Radioisotope therapy

This uses radioactive material that is taken by mouth as a capsule or given by injection.

Different radioisotopes are used to treat different cancers. The most common radioisotope treatment is radioactive iodine, which is used to treat thyroid cancer. Other types may be used to treat liver cancer and non-Hodgkin lymphoma.

Radioisotope therapy requires a short hospital stay. During this time you will be in an isolation room while you are temporarily radioactive. The radioactive iodine taken up by the thyroid cells becomes less radioactive each day. Any iodine not taken up by the thyroid cells is passed out of the body in urine, sweat or faeces.

The amount of radiation that is in your body is measured regularly during your hospital stay. Once the radiation level in your body reaches a safe level, you will be able to go home.

There may be some special precautions or care that you need to take for a short while after you are home. Talk to your radiation oncologist or nurse about what to bring to hospital, and about any special care that may be required after discharge.

Treating secondary bone cancer

Radioisotopes can be used to treat secondary bone cancer. The radioisotope is injected into a vein and circulates to the area of the cancer in the bone. This is a simple procedure and a hospital stay is usually not needed.

Selective internal radiotherapy treatment (SIRT)

SIRT is a way of delivering high doses of internal radiotherapy to treat tumours in the liver.

SIRT uses tiny pellets called microspheres, which contain a radioactive substance. The pellets are injected into a thin tube called a catheter, which is inserted into the main artery that supplies blood to the liver (hepatic artery).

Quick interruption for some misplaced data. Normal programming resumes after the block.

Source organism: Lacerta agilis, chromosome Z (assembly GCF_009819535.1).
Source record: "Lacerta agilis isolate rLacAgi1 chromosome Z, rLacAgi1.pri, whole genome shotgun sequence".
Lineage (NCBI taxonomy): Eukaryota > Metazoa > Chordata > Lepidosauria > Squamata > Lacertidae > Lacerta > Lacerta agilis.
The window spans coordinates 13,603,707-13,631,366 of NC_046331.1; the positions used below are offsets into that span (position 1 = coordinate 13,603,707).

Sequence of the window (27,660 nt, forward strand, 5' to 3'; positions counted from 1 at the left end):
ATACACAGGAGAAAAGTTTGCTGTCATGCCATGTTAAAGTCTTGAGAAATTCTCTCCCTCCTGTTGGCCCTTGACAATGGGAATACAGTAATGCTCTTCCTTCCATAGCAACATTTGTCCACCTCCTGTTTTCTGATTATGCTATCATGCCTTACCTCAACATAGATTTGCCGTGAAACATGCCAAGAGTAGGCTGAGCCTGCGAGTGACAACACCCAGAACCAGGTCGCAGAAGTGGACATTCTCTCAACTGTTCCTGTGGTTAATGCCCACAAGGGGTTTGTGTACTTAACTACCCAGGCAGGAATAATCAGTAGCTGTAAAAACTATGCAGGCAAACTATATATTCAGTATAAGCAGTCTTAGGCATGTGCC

Radiation from the microspheres damages the tumours’ blood supply. The tumours can’t get the nutrients they need and shrink. This process is sometimes called radioembolisation.

Each pellet gives out radiation to a small area. This means normal liver cells should only receive a small amount of radiation, which should reduce the side effects you experience.

The pellets deliver radiotherapy continuously for 10–14 days. After they have stopped working, the pellets remain in the body permanently, but they don’t cause any problems.

Key points

  • Brachytherapy uses radiation to destroy cancer cells and shrink tumours.
  • The radiation source, which looks like seeds, ribbons or wires, is put into your body through or around the tumour.
  • How long the radiation source is left in place varies, depending on the strength of the source and the dose required. Some stay in place for minutes, hours or days. If you have a permanent implant, it will not be taken out. You may need to stay in hospital in an isolated room.
  • Brachytherapy uses low-dose and high-dose radiation sources.
  • Once the brachytherapy implant is removed, there will be no radiation left in the body.
  • Radioisotope therapy uses radioactive material that is taken as a capsule or given as an injection.
  • The most frequently used radioisotope treatment is radioactive iodine, which is taken as a capsule. This treatment requires a short stay in hospital, usually in a special isolation room. You will be able to go home as soon as the radiation levels in your body drop to a safe level.
  • Radioisotopes may also be used to treat secondary bone cancer. They are injected into a vein and circulate to the area in the bone where there is cancer.
  • Selective internal radiotherapy treatment (SIRT) uses tiny beads to deliver high-dose internal radiotherapy, usually in the liver.

Acknowledgements: Reviewed by Dr Kevin Palumbo, Radiation Oncologist, Adelaide Radiotherapy Centre, SA; A/Prof Michael Jackson, Director, Radiation Oncology, Prince of Wales Hospital, NSW; Amanda Janus, Radiation Therapist, St Andrew’s Toowoomba Hospital, QLD; Page Massey, Consumer; Emma Marafioti, Site Manager, Adelaide Radiotherapy Centre: Calvary Central Districts, SA; Julie Trevanian, Associate Nurse Unit Manager, William Buckland Radiotherapy Gippsland, Latrobe Hospital, VIC; Kathryn Watty, Nurse Unit
Updated: 01 Feb, 2014